MIAO video seminar: Estimating the size of unions of sets in streaming model
Title: Estimating the size of unions of sets in streaming model
Speaker: Kuldeep S. Meel, National University of Singapore
Host: Jacob Nordström, Department of Computer Science, Lund University Joint with
Where: Online - link by registration
Feeling tired of complicated theorems with complicated proofs? Fret not; this week will be different: A simple theorem with a simpler proof for a general problem. I will make a case for our PODS-21 paper to be the simplest paper ever accepted at PODS.
A set is Delphic if it supports efficient membership, sampling, and counting calls. The notion of Delphic sets captures several well-known problems, such as Klee's measure, distinct elements, and model counting of DNF formulas. We will discuss estimation of the size of the union of Delphic sets wherein each set is implicitly (and succinctly) represented, and comes in a streaming fashion.
The primary contribution of our work is a simple, elegant, and efficient sampling-based algorithm for the estimation of the union in the streaming setting. Our algorithm has worst case space complexity and update time that is logarithmic in the size of the universe and stream size. Consequently, our algorithm provides the first algorithm with a linear dependence on d for Klee's measure problem in streaming setting for d>1, thereby settling the open problem of Woodruff and Tirthpura (PODS-12). The Klee's measure problem corresponds to computation of volume of multi-dimension axis-aligned rectangles, i.e., every d-dimension axis-aligned rectangle can be defined as [a_1,b_1] x [a_2,b_2] x … x [a_d, b_d].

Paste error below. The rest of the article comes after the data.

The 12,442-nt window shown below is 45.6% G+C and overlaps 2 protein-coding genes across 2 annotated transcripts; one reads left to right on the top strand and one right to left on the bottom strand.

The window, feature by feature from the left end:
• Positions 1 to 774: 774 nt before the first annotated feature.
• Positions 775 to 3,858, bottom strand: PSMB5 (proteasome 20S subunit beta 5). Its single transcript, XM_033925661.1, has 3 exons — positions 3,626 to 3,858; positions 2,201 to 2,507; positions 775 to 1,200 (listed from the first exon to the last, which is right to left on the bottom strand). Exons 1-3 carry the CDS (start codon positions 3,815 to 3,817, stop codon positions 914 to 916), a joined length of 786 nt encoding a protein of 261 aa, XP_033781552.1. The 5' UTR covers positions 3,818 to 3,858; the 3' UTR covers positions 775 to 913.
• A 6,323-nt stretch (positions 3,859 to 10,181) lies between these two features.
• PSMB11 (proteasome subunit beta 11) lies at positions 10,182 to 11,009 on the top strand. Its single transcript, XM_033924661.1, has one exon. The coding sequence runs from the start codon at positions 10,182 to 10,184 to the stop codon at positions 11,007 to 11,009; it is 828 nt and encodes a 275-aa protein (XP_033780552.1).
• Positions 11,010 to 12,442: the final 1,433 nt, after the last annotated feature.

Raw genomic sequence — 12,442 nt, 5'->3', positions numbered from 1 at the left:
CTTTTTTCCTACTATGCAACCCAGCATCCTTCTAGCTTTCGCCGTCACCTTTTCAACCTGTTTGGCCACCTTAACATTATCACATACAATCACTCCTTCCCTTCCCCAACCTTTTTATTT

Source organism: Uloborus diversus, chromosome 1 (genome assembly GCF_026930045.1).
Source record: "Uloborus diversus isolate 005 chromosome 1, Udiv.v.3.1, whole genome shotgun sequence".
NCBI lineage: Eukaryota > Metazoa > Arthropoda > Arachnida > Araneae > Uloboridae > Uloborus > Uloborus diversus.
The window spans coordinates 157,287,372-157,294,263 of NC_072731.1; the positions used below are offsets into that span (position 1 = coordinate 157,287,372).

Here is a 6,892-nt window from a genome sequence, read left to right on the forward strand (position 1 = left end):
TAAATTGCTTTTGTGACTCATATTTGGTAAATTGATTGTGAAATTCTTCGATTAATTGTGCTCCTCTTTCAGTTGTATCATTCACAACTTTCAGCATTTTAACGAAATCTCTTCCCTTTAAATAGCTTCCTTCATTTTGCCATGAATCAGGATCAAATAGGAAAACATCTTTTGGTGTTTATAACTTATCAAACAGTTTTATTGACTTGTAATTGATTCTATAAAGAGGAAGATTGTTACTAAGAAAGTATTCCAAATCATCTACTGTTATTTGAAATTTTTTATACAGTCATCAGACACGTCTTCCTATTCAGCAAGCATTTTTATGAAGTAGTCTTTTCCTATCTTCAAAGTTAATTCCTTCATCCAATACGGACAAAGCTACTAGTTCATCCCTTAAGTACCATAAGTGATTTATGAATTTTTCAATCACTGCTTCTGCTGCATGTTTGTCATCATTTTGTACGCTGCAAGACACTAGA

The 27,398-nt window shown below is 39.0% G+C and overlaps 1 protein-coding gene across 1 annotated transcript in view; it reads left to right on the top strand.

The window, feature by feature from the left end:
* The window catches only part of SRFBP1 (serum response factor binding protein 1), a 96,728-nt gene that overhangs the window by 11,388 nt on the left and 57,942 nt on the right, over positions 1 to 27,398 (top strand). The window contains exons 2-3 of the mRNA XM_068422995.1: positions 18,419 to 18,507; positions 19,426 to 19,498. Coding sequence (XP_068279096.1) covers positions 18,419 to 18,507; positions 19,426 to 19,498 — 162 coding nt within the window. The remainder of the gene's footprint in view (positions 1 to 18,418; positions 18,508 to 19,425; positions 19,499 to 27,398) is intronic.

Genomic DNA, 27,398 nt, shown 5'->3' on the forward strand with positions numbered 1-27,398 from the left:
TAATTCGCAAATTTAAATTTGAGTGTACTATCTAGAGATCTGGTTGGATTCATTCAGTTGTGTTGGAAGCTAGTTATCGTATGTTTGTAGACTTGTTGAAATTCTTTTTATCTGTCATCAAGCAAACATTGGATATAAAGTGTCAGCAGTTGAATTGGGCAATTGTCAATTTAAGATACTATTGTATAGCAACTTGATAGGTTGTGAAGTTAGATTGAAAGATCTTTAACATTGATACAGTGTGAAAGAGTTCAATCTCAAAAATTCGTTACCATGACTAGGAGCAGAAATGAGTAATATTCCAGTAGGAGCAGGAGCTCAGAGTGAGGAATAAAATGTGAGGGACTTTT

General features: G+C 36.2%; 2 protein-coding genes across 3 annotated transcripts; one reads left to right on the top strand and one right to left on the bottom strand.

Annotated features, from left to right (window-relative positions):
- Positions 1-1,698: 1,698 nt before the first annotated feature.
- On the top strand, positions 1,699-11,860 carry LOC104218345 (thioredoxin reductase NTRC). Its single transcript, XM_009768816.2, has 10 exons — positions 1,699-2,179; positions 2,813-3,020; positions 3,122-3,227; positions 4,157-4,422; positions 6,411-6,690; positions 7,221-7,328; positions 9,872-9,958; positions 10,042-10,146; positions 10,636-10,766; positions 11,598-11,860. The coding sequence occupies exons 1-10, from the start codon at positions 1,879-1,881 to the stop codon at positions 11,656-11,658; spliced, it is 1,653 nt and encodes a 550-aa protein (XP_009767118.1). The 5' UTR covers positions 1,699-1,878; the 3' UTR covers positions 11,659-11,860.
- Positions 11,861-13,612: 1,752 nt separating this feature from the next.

(Joint work with N.V. Vinodchandran and Sourav Chakraborty.)
Please register at lth.se/digitalth/events/register-miao-09-17 in order to get an access link to the zoom platform.
The MIAO video seminars are arranged by the Mathematical Insights into Algorithms for Optimization (MIAO) research group at the University of Copenhagen and Lund University. Most of our seminars consist of two parts: first a 50-55-minute regular talk, and then after a break an optional ca-1-hour in-depth technical presentation with (hopefully) a lot of interaction. The intention is that the first part of the seminar will give all listeners a self-contained overview of some exciting research results. For listeners who are particularly interested, there is then an opportunity to return for a second part where we get into more technical details.